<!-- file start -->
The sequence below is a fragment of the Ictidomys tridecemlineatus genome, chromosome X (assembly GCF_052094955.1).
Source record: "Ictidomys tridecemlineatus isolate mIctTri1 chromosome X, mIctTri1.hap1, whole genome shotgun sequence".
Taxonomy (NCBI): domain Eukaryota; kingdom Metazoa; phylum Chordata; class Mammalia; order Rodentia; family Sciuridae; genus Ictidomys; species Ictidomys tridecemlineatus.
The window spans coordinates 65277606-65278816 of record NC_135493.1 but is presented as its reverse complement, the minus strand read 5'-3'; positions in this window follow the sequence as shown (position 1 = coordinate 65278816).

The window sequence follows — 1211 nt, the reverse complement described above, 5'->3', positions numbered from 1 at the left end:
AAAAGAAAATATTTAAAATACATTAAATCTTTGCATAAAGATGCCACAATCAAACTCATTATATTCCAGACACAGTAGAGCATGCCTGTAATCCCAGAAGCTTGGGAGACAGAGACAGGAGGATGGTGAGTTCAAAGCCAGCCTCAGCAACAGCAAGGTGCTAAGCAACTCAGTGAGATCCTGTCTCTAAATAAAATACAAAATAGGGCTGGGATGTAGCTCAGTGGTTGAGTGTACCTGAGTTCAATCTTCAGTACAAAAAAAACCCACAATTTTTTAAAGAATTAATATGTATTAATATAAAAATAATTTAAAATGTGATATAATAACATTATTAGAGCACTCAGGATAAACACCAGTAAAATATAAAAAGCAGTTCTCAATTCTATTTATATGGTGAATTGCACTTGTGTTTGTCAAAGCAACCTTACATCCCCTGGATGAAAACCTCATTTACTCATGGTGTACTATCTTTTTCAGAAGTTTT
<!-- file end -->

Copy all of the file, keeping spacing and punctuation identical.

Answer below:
The sequence below is a fragment of the Ictidomys tridecemlineatus genome, chromosome X (assembly GCF_052094955.1).
Source record: "Ictidomys tridecemlineatus isolate mIctTri1 chromosome X, mIctTri1.hap1, whole genome shotgun sequence".
Taxonomy (NCBI): domain Eukaryota; kingdom Metazoa; phylum Chordata; class Mammalia; order Rodentia; family Sciuridae; genus Ictidomys; species Ictidomys tridecemlineatus.
The window spans coordinates 65277606-65278816 of record NC_135493.1 but is presented as its reverse complement, the minus strand read 5'-3'; positions in this window follow the sequence as shown (position 1 = coordinate 65278816).

The window sequence follows — 1211 nt, the reverse complement described above, 5'->3', positions numbered from 1 at the left end:
AAAAGAAAATATTTAAAATACATTAAATCTTTGCATAAAGATGCCACAATCAAACTCATTATATTCCAGACACAGTAGAGCATGCCTGTAATCCCAGAAGCTTGGGAGACAGAGACAGGAGGATGGTGAGTTCAAAGCCAGCCTCAGCAACAGCAAGGTGCTAAGCAACTCAGTGAGATCCTGTCTCTAAATAAAATACAAAATAGGGCTGGGATGTAGCTCAGTGGTTGAGTGTACCTGAGTTCAATCTTCAGTACAAAAAAAACCCACAATTTTTTAAAGAATTAATATGTATTAATATAAAAATAATTTAAAATGTGATATAATAACATTATTAGAGCACTCAGGATAAACACCAGTAAAATATAAAAAGCAGTTCTCAATTCTATTTATATGGTGAATTGCACTTGTGTTTGTCAAAGCAACCTTACATCCCCTGGATGAAAACCTCATTTACTCATGGTGTACTATCTTTTTCAGAAGTTTT